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U.S. Firing Tests Against Captured Tigers

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During late 1943, Aberdeen Proving Grounds conducted firing tests against three captured Tigers.

The results showed that:

1. Tiger armor plate with 60mm, 80mm and 100mm design specified thickness measured an average of 62mm, 82mm and 104mm.

2. Tiger armor was, on average, equal in resistance to American penetration test plate

3. The standard deviation of the Tiger armor resistance ratio to U.S. plate quality was 8%, which means that:

a. if penetration is 16% above theoretical armor resistance based on thickness and slope effects, 98% penetration probability

b. if penetration is 8% above armor resistance 84% success rate

c. if penetration equals resistance, 50% of hits defeat armor

d. when penetration is 8% below armor resistance, 16% of hits will still manage to penetrate fully

e. if penetration is 16% below armor resistance, expect about 2% to succeed

The 8% standard deviation is roughly equal to what analysis of Russian penetration data indicated, and is similar to modern firing tests for WW II type projectiles (steel with pointed noses).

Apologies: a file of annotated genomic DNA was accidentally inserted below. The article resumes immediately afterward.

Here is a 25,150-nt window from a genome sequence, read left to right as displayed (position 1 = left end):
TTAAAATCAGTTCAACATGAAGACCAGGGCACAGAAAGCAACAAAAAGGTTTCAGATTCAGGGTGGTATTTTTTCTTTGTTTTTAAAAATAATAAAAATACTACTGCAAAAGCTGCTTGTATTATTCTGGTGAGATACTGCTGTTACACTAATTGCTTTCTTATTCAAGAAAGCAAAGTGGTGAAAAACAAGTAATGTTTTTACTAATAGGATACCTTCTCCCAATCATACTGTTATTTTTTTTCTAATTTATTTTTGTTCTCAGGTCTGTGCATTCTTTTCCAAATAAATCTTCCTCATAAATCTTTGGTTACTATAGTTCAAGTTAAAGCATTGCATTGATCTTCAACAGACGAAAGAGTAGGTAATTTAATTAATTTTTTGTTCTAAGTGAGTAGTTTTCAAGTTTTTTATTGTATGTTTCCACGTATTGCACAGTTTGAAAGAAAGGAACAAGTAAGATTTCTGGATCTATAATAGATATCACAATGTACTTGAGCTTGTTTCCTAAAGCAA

The finding that Tiger armor is roughly equal in resistance to U.S. penetration test plate confirms the finding in our book, WW II BALLISTICS: Armor and Gunnery. Tiger armor also appears to equal British test plate in average penetration resistance.

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The finding derived from the U.S. firing tests against three Tigers, and British tests that result in the same conclusion, indicate that the armor equalled U.S. penetration test plate, which allows direct comparison between TM9-1907 data and Tiger armor.

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<blockquote>quote:</font><hr>Originally posted by John Kelly:

I must say, "Band of Brothers" appears to have found an actual Jagdpanther.<hr></blockquote>

I'm afraid shipmonkey is right, this was a mock-up. It is fairly evident when the vehicle is next to another that can lend it scale. It is considerably smaller than the real beast. A good job all the same, though.

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